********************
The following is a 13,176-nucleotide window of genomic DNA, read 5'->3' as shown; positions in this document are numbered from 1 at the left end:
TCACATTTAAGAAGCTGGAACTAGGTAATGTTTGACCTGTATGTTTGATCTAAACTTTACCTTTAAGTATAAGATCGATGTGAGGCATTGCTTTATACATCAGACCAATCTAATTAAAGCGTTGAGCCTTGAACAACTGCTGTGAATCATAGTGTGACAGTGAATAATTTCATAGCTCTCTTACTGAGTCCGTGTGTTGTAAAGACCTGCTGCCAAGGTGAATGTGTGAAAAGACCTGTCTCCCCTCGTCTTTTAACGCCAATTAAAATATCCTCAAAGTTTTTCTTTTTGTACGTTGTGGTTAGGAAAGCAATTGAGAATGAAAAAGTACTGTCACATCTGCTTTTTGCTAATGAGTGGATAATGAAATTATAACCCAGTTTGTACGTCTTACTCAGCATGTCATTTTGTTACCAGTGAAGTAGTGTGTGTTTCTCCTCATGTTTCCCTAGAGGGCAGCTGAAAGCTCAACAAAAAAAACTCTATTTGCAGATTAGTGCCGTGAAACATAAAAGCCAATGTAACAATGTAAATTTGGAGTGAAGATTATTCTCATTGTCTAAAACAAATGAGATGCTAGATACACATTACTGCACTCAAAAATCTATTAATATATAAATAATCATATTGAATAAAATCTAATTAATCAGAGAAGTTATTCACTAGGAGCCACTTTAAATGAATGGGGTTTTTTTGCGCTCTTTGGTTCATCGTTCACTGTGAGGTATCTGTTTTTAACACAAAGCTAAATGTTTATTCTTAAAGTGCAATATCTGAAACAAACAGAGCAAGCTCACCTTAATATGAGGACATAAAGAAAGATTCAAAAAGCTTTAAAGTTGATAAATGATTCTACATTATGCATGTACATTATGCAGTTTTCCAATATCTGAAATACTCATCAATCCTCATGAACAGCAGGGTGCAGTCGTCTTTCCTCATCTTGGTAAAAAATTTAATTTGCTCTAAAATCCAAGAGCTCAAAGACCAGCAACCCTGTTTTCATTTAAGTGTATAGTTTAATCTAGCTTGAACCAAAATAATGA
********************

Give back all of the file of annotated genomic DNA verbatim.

The following is a 13,176-nucleotide window of genomic DNA, read 5'->3' as shown; positions in this document are numbered from 1 at the left end:
TCACATTTAAGAAGCTGGAACTAGGTAATGTTTGACCTGTATGTTTGATCTAAACTTTACCTTTAAGTATAAGATCGATGTGAGGCATTGCTTTATACATCAGACCAATCTAATTAAAGCGTTGAGCCTTGAACAACTGCTGTGAATCATAGTGTGACAGTGAATAATTTCATAGCTCTCTTACTGAGTCCGTGTGTTGTAAAGACCTGCTGCCAAGGTGAATGTGTGAAAAGACCTGTCTCCCCTCGTCTTTTAACGCCAATTAAAATATCCTCAAAGTTTTTCTTTTTGTACGTTGTGGTTAGGAAAGCAATTGAGAATGAAAAAGTACTGTCACATCTGCTTTTTGCTAATGAGTGGATAATGAAATTATAACCCAGTTTGTACGTCTTACTCAGCATGTCATTTTGTTACCAGTGAAGTAGTGTGTGTTTCTCCTCATGTTTCCCTAGAGGGCAGCTGAAAGCTCAACAAAAAAAACTCTATTTGCAGATTAGTGCCGTGAAACATAAAAGCCAATGTAACAATGTAAATTTGGAGTGAAGATTATTCTCATTGTCTAAAACAAATGAGATGCTAGATACACATTACTGCACTCAAAAATCTATTAATATATAAATAATCATATTGAATAAAATCTAATTAATCAGAGAAGTTATTCACTAGGAGCCACTTTAAATGAATGGGGTTTTTTTGCGCTCTTTGGTTCATCGTTCACTGTGAGGTATCTGTTTTTAACACAAAGCTAAATGTTTATTCTTAAAGTGCAATATCTGAAACAAACAGAGCAAGCTCACCTTAATATGAGGACATAAAGAAAGATTCAAAAAGCTTTAAAGTTGATAAATGATTCTACATTATGCATGTACATTATGCAGTTTTCCAATATCTGAAATACTCATCAATCCTCATGAACAGCAGGGTGCAGTCGTCTTTCCTCATCTTGGTAAAAAATTTAATTTGCTCTAAAATCCAAGAGCTCAAAGACCAGCAACCCTGTTTTCATTTAAGTGTATAGTTTAATCTAGCTTGAACCAAAATAATGA